Relentless biz-blogger Kara Swisher is pushing again for Facebook to acquire Twitter. Twitter will never IPO on its own, she says, and Facebook is Twitter's most natural fit as a parent company.
But there's an important number missing from Swisher's post and all other Twitter punditry: How much does it actually cost to run Twitter, and how will that number grow ever more rapidly as more customers sign up?
Twitter's PR team hasn't responded to my email, so I'm stuck with guesses. First, how many employees does Twitter have? Wikipedia says 31. Using a West Coast average of US$125,000 per year in salary, benefits and overhead for staff, that's just under $4 million per year for staff.
More importantly, how many tweets per month is Twitter sending to customers, and how much does it cost them?
Twitter doesn't charge its users anything. The company pays for all messages sent to cellphones through Twitter. That's the burn that no one's been able to estimate with any certainty.
Last year, the company's blog claimed costs of $1,000 per user per year to send SMS messages to Europe -- which is why Twitter stopped sending them. But there are no numbers for what its U.S. customers cost. To calculate that, we'd need to know the total number of tweets sent through the system in, say, a month, plus the per-message price that Twitter has (hopefully) negotiated with cellphone carriers. I can't even find a good guess anywhere on either of those.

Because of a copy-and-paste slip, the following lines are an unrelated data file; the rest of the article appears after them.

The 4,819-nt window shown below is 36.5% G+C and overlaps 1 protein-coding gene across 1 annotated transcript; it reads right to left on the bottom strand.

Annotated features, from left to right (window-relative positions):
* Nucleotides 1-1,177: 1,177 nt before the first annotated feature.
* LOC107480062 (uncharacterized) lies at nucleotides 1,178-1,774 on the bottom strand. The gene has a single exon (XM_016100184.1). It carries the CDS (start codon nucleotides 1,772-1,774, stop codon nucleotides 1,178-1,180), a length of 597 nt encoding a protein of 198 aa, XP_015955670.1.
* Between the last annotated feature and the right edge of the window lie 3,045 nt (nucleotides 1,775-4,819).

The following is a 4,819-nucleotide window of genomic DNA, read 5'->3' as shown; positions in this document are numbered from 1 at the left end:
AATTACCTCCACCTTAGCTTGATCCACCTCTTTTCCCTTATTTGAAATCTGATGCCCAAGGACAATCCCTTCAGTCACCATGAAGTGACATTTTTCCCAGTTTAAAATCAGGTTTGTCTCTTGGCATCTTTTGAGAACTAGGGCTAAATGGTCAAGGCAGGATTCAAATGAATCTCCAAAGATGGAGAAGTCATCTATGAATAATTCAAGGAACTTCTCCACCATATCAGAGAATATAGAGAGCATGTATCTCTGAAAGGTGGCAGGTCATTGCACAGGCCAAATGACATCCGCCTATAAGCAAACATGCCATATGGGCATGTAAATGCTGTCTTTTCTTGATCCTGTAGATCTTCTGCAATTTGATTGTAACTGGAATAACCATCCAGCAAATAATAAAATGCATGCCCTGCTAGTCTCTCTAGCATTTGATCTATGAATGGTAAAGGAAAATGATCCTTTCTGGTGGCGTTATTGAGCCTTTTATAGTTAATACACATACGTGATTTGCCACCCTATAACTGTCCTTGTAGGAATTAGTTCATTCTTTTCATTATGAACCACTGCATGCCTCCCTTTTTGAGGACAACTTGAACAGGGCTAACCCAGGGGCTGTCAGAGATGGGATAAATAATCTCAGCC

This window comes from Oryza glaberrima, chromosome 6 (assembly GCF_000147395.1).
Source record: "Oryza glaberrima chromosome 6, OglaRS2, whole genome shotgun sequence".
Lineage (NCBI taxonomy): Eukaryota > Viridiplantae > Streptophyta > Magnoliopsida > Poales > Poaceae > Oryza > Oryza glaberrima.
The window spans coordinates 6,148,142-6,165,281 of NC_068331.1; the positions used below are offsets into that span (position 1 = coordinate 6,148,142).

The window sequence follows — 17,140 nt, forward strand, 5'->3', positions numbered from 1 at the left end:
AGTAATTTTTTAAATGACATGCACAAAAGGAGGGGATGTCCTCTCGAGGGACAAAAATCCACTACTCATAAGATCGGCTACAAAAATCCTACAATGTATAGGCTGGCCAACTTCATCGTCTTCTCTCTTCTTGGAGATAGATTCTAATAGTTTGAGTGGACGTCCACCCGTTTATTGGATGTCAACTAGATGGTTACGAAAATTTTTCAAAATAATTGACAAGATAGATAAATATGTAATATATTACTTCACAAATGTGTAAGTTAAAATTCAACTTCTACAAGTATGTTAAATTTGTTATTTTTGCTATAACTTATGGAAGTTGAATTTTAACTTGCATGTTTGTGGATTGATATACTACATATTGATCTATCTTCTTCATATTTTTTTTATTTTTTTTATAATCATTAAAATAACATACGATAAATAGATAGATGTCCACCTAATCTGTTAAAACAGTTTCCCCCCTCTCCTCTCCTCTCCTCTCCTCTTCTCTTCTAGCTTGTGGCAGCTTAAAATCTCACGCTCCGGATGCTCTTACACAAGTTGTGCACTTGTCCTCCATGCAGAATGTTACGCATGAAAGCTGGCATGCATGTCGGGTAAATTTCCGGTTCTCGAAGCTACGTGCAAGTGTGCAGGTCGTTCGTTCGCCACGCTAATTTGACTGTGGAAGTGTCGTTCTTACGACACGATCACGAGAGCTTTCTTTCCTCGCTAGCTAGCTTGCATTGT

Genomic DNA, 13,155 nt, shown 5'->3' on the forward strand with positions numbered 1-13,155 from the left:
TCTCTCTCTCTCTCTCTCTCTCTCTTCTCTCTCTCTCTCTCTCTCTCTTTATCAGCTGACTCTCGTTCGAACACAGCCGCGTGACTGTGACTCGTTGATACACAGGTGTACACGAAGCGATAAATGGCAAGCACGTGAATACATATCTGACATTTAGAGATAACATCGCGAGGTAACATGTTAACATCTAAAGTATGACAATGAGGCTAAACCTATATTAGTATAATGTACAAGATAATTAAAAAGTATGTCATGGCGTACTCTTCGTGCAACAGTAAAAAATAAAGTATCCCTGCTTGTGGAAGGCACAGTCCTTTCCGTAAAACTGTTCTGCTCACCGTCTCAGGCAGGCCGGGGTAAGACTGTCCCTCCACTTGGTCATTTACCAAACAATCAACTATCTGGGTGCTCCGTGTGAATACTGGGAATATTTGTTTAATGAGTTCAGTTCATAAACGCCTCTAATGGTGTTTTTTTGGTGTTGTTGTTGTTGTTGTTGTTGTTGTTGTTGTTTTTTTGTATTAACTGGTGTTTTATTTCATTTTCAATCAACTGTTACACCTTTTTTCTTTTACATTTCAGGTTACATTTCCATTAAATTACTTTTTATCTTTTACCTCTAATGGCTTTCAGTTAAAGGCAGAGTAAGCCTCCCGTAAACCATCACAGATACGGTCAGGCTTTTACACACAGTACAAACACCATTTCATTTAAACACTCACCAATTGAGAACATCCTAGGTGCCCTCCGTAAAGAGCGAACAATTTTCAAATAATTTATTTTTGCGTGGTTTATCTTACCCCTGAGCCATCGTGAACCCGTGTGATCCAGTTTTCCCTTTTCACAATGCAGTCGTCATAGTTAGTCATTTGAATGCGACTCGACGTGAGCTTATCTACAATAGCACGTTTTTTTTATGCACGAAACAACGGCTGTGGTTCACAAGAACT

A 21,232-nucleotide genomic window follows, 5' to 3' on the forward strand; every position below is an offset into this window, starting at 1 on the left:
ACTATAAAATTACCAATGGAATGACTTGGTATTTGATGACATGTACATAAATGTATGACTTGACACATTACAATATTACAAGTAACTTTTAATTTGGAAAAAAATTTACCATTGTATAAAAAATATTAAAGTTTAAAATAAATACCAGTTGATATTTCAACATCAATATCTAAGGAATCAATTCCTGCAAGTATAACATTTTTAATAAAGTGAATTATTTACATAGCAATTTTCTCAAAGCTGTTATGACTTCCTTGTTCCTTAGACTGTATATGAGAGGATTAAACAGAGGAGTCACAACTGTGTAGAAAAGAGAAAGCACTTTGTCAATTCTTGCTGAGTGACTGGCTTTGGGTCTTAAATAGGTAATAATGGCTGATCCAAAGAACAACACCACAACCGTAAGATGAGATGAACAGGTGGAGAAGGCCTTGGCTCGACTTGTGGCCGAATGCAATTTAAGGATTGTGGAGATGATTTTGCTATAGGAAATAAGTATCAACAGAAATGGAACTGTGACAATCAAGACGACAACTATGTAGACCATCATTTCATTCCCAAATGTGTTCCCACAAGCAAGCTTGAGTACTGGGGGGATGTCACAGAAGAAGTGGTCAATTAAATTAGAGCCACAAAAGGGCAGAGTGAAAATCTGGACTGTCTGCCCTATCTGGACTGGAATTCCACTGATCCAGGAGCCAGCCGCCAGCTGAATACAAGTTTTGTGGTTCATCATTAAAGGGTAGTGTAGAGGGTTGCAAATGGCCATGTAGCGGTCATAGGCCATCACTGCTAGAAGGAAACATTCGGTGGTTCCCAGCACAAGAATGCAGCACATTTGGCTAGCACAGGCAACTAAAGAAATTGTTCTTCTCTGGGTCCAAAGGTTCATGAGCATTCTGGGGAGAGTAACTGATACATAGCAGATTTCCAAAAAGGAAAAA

Finally, the biggest problem of all is the network effect of Twitter's popularity. As the number of people using a network goes up, the number of connections between them rises much, much faster. Most Twitter users now have several times more followers than they did a year ago. As a result, every update sent to all of a user's followers costs the company more to send to everyone who's subscribed by phone.
It's an exponential function: The more people use Twitter, the faster the number of messages grows. Twitter's SMS bill is not only climbing, it's accelerating, and each new customer costs more than the last one. Any company looking to acquire Twitter has done calculations to estimate the future cost of the service, which could grow from a reasonable expense to a profit-destroying nightmare if Twitter's acquirer were successful at marketing the service without charging for it.
Too bad none of those estimates have yet been leaked onto the Internet. Anyone?